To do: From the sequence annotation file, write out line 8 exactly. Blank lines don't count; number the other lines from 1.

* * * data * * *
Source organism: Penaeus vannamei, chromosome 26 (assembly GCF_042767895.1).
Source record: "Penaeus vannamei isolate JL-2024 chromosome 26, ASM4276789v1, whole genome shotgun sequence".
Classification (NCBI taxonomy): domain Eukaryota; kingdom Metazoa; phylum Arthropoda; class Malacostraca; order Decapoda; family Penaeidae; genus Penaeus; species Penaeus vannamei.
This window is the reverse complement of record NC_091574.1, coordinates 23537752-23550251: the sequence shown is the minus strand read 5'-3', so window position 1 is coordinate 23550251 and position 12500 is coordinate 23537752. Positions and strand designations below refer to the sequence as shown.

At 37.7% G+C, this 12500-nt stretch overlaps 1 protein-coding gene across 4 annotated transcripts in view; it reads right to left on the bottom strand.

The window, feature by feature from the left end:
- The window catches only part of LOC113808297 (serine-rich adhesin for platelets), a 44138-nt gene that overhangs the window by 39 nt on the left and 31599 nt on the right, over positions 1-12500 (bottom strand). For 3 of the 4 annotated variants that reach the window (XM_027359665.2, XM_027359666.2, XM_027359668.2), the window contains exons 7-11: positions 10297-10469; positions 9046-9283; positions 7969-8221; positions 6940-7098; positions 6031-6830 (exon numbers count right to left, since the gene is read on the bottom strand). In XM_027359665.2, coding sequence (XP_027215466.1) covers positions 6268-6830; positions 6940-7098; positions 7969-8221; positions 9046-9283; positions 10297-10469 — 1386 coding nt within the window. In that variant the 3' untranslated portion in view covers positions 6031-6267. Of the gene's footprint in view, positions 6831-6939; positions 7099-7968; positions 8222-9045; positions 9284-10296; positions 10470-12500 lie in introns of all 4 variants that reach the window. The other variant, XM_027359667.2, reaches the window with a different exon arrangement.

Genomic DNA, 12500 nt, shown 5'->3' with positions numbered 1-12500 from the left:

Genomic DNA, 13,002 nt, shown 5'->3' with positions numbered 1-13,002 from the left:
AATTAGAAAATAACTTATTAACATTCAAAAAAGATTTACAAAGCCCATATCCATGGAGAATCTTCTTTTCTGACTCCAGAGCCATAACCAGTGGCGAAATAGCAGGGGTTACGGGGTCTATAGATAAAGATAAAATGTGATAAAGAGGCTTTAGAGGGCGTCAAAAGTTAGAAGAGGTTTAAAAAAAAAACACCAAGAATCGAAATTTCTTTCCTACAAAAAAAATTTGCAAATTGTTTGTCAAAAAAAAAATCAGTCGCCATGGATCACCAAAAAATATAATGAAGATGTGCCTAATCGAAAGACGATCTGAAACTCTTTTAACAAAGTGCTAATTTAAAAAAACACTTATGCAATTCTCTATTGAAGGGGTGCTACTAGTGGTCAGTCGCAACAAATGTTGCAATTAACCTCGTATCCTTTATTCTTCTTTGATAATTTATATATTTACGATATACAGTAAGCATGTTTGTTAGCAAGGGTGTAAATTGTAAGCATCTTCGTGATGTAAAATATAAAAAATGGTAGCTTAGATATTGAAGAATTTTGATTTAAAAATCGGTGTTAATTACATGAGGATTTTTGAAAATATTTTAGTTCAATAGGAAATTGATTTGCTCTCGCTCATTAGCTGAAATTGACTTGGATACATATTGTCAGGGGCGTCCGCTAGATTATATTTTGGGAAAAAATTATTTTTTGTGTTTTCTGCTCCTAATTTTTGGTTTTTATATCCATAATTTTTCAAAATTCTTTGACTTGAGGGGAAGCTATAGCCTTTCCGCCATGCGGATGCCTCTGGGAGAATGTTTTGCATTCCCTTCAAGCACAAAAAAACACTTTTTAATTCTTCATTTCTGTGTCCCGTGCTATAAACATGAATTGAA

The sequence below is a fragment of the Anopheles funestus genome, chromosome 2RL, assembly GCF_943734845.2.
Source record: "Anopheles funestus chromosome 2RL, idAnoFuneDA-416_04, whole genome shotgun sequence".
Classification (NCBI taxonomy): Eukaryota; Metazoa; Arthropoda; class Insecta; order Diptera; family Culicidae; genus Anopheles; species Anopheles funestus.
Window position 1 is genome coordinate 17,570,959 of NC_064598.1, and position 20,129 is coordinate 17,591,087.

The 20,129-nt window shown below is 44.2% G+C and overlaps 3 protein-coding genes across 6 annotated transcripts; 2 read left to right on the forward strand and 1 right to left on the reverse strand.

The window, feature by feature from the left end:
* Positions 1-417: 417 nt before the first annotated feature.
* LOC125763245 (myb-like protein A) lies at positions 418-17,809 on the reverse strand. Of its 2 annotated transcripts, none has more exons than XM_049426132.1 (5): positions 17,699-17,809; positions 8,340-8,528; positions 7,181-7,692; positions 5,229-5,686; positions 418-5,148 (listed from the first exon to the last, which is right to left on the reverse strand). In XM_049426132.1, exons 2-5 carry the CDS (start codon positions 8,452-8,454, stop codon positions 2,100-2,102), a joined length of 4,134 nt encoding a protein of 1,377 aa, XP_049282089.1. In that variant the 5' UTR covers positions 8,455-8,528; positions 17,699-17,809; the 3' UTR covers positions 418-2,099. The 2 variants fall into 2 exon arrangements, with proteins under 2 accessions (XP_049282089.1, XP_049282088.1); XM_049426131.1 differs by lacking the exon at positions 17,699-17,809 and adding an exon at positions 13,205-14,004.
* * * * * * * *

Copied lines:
Genomic DNA, 12500 nt, shown 5'->3' with positions numbered 1-12500 from the left: